The rules are remarkably simple to follow, and the game was, as mentioned and I suspected, easy for everyone to get. Because some of us have played story games in the past, it’s easy to forget that the goal is to look guilty as hell in the scene, so that’s something I’d definitely remind everyone before starting into the first scene. I say this as I myself forgot to do this in my first scene!

Another thing to keep in mind is to feel free to make and use NPCs in and among the scenes. None of our characters were law enforcement, so when scene prompts calling for “arrest” or “questioning” came up, we created Officer Lafreniere and Officer Gretzky, and these were some of our favorite scenes and characters.

(NOTE: I have since written to Krin and they are still working on how to break ties, so that’s at least one part of what is being finalized about the game; but I guaranty that whatever method you choose would be OK, and not severely affect the game.)

A story of murder with Darla, Galit, Ash, and Molly (whose name tent doesn’t appear here, perhaps because she’s been arrested).

A story of murder with Darla, Galit, Ash, and Molly (whose name tent doesn’t appear here, perhaps because she’s been arrested).

Small Game Hunter Ep06: Girl Underground

What is Girl Underground?

Girl Underground is an RPG being written by Lauren McManamon and Jesse Ross. I had the pleasure of playing in a game Lauren ran late in 2018 as a playtest online, and knew then it was a game I’d love to run for people. In early 2019, during Kickstarter’s zine quest initiative, Lauren and Jesse promoted the game by pledging to release it in zine form via a Kickstarter. And that zine came to me about a week ago.

Girl Underground is a tabletop roleplaying game about a curious girl and her strange companions as they travel through a wondrous world, complete a quest, and find the way back home. It lists media touchstones such as Alice’s Adventures in Wonderland, Labyrinth, The Wizard of Oz, and Spirited Away.

First off, the zine is fantastic. Yes, they plan to release the game in a more full form at some point in the future, but this release is similar to an “ashcan” or “notebook” release, in that it’s a fully playable, but a cut-down and smaller release. The zine contains exactly what you need to run the game, assuming you have some familiarity with RPGs, and Powered by the Apocalypse (PbtA) games specifically. It has sections on safety, playing with gender in the context of the originally intended setting, and the section that takes you through the steps and timing of the game are just brilliant and should be in so many indie RPGs, I can’t even tell you. It’s the cheat sheet I want for games like this.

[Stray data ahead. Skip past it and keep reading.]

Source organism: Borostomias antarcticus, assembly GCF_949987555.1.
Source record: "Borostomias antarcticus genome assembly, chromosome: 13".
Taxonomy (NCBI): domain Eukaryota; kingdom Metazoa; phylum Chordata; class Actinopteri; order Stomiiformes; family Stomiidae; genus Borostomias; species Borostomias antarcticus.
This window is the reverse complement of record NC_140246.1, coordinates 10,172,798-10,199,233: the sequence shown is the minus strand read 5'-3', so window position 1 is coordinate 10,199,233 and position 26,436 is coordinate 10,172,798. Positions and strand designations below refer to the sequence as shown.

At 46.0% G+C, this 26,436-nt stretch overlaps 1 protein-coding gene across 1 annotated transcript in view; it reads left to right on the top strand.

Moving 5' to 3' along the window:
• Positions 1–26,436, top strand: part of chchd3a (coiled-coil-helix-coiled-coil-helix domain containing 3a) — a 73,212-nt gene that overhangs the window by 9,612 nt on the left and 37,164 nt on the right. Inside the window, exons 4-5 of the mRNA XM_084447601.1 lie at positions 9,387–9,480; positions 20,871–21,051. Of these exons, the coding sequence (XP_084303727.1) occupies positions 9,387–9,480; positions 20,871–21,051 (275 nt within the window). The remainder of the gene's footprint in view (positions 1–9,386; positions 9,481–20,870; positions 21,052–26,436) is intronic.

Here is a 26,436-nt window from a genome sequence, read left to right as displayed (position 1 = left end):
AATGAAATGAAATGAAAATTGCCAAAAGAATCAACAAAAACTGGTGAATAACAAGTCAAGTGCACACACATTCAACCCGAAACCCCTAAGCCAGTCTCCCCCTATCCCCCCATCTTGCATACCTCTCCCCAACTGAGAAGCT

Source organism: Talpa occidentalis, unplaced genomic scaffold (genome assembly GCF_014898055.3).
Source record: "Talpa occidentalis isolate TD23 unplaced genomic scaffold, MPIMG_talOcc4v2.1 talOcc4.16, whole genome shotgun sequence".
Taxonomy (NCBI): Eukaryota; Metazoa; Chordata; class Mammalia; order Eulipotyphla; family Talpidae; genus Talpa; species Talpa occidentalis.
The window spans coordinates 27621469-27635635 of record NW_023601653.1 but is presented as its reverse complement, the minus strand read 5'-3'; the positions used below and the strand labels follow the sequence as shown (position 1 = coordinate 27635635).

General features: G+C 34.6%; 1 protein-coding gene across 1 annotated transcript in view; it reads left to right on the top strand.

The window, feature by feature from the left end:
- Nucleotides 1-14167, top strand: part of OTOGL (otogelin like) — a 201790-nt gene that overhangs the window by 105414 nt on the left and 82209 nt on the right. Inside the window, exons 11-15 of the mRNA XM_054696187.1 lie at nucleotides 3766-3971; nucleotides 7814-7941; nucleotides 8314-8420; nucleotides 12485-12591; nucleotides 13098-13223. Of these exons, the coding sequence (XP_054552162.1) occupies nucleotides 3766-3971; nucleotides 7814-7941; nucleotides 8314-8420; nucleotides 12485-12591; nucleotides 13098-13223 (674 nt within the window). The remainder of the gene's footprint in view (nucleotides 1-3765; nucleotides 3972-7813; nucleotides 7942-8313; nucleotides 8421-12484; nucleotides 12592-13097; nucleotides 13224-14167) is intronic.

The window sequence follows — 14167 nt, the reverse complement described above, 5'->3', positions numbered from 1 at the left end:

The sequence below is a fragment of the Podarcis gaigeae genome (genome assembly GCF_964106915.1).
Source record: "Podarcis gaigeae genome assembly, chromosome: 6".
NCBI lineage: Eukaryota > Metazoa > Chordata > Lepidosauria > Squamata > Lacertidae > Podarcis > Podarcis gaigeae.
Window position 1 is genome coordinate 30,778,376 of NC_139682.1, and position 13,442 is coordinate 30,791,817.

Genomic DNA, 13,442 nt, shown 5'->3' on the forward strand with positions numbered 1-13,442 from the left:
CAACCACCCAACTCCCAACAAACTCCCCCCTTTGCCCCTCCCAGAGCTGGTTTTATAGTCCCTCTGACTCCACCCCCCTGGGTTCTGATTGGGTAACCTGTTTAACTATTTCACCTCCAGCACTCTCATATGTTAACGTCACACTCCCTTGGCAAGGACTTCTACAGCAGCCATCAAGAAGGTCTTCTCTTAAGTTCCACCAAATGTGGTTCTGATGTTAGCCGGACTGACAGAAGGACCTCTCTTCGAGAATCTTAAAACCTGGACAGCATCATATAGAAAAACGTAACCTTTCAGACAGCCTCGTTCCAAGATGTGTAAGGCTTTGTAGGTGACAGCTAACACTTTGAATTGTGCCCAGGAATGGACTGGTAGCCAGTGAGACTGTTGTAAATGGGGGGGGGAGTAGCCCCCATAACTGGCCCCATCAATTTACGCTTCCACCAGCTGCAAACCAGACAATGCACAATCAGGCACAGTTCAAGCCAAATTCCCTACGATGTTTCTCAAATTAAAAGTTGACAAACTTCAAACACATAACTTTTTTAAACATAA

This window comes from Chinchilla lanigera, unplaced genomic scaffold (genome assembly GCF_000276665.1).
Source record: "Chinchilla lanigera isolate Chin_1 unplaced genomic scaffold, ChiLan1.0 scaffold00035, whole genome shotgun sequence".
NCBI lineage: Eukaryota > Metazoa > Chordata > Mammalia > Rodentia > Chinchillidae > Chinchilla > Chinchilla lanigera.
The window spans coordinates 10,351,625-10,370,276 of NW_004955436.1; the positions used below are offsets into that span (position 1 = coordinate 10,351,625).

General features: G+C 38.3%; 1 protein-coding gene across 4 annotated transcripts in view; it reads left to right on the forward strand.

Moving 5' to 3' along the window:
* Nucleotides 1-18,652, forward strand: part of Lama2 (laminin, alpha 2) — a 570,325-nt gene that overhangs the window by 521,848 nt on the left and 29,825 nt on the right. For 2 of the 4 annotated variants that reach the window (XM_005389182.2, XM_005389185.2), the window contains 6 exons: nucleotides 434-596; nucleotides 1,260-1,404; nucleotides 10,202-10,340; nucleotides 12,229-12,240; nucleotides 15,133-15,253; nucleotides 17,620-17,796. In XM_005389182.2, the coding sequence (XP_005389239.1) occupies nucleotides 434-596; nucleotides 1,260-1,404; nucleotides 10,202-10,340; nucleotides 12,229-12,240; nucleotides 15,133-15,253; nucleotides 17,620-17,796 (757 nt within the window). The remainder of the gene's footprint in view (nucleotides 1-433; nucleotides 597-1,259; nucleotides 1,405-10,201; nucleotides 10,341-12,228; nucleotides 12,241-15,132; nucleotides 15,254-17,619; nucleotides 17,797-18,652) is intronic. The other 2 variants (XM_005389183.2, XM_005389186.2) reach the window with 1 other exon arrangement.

As far as some of the basics: The game master is called the Guide, and is there to ask lots of questions, and play all the non-player characters. There is always one main character, which is The Girl. The Girl is played, in turn, by all the other players in the game. Those players also each play a companion character, by choosing a playbook such as The Ogre, The Construct, or The Mythic. Unlike other PbtA games, there are no Stats. There is no XP and advancement as such. But there are Manners… behaviors that society has drilled into the Girl, and told her is how she should behave. And when she overcomes those Manners, she changes them to new Beliefs that she defines. And the more Beliefs she manages to have, the easier it becomes to overcome conflicts and obstacles in her quest to get home.


At Story Games Glendale this past Tuesday I pitched this game to run. We had a few new members, which included Greg and his wife, and regular Aaron. All of them were familiar with traditional RPGs and some newer indie stuff, but hadn’t played games with a shared character. I mean, really, who has? There are a few games that do, such as Bluebeard’s Bride, or Everyone Is John. But this will definitely be one strangeness that folks might have to deal with. Coming into this game with that GM attitude of “ask a ton of questions” and “let the players guide the story” is the one to have. You can’t really fail, and the game is structured and encourages that style.